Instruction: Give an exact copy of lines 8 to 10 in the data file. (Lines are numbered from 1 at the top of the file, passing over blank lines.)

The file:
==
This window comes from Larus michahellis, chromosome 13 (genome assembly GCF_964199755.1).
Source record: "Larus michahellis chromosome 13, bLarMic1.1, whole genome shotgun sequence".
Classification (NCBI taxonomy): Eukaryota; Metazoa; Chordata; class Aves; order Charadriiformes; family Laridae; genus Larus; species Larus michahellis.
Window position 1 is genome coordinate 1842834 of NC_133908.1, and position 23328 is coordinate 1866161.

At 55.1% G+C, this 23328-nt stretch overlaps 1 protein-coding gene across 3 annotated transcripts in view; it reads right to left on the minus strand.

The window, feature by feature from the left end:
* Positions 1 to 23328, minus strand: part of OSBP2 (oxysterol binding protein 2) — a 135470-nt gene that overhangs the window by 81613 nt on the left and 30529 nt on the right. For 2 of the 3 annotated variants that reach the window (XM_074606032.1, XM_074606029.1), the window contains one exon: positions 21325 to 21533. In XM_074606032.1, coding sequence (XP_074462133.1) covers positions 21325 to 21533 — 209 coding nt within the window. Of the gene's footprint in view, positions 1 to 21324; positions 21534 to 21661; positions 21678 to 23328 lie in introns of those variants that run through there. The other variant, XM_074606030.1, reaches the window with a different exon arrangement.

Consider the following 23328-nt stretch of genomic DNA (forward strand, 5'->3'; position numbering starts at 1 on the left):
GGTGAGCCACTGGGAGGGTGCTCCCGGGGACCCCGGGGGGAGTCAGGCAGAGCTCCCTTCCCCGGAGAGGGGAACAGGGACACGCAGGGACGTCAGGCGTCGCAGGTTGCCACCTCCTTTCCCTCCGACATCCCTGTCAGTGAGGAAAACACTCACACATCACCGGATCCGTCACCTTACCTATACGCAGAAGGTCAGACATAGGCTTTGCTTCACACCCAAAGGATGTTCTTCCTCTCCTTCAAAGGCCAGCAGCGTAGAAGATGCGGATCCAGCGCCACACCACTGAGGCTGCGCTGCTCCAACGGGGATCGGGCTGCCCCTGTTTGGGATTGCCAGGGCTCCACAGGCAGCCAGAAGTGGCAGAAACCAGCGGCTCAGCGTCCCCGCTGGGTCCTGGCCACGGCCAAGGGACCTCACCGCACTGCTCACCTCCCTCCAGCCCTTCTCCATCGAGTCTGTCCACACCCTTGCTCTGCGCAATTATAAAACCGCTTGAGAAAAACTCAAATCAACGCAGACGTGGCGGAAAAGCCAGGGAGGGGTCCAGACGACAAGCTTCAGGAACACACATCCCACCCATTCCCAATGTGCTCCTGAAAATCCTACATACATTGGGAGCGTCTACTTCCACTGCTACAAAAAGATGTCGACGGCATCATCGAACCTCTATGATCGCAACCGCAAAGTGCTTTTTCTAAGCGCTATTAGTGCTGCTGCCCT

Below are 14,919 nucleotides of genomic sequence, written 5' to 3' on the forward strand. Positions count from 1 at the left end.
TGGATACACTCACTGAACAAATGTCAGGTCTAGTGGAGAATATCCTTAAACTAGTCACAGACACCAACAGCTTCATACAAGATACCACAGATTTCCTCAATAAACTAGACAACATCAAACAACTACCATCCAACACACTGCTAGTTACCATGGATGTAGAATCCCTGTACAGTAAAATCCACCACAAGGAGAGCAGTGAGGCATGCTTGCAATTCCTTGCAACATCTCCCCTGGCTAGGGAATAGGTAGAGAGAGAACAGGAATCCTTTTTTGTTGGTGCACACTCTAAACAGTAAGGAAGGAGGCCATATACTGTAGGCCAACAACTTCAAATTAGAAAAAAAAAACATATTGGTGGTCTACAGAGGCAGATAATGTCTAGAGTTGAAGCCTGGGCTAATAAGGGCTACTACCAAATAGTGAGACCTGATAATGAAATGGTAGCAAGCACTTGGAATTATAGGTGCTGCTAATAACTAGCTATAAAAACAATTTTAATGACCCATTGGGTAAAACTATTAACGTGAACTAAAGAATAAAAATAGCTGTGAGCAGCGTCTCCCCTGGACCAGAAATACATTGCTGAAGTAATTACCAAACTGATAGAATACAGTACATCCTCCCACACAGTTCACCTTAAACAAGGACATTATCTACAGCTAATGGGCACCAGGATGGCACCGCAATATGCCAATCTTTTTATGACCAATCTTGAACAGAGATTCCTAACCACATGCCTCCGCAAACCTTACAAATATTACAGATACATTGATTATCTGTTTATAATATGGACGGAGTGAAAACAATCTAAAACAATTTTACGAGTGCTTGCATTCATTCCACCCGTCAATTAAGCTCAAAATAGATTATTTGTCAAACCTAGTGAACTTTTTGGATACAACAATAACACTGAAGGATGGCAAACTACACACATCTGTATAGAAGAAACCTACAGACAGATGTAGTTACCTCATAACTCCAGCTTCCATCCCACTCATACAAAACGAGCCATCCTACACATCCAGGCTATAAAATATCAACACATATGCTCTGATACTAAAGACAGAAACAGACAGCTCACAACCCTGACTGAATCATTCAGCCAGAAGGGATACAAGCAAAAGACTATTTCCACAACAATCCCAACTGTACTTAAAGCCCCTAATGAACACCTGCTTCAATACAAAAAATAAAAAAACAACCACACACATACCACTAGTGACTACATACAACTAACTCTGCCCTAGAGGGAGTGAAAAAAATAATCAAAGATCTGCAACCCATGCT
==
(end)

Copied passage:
Consider the following 23328-nt stretch of genomic DNA (forward strand, 5'->3'; position numbering starts at 1 on the left):
GGTGAGCCACTGGGAGGGTGCTCCCGGGGACCCCGGGGGGAGTCAGGCAGAGCTCCCTTCCCCGGAGAGGGGAACAGGGACACGCAGGGACGTCAGGCGTCGCAGGTTGCCACCTCCTTTCCCTCCGACATCCCTGTCAGTGAGGAAAACACTCACACATCACCGGATCCGTCACCTTACCTATACGCAGAAGGTCAGACATAGGCTTTGCTTCACACCCAAAGGATGTTCTTCCTCTCCTTCAAAGGCCAGCAGCGTAGAAGATGCGGATCCAGCGCCACACCACTGAGGCTGCGCTGCTCCAACGGGGATCGGGCTGCCCCTGTTTGGGATTGCCAGGGCTCCACAGGCAGCCAGAAGTGGCAGAAACCAGCGGCTCAGCGTCCCCGCTGGGTCCTGGCCACGGCCAAGGGACCTCACCGCACTGCTCACCTCCCTCCAGCCCTTCTCCATCGAGTCTGTCCACACCCTTGCTCTGCGCAATTATAAAACCGCTTGAGAAAAACTCAAATCAACGCAGACGTGGCGGAAAAGCCAGGGAGGGGTCCAGACGACAAGCTTCAGGAACACACATCCCACCCATTCCCAATGTGCTCCTGAAAATCCTACATACATTGGGAGCGTCTACTTCCACTGCTACAAAAAGATGTCGACGGCATCATCGAACCTCTATGATCGCAACCGCAAAGTGCTTTTTCTAAGCGCTATTAGTGCTGCTGCCCT

Below are 14,919 nucleotides of genomic sequence, written 5' to 3' on the forward strand. Positions count from 1 at the left end.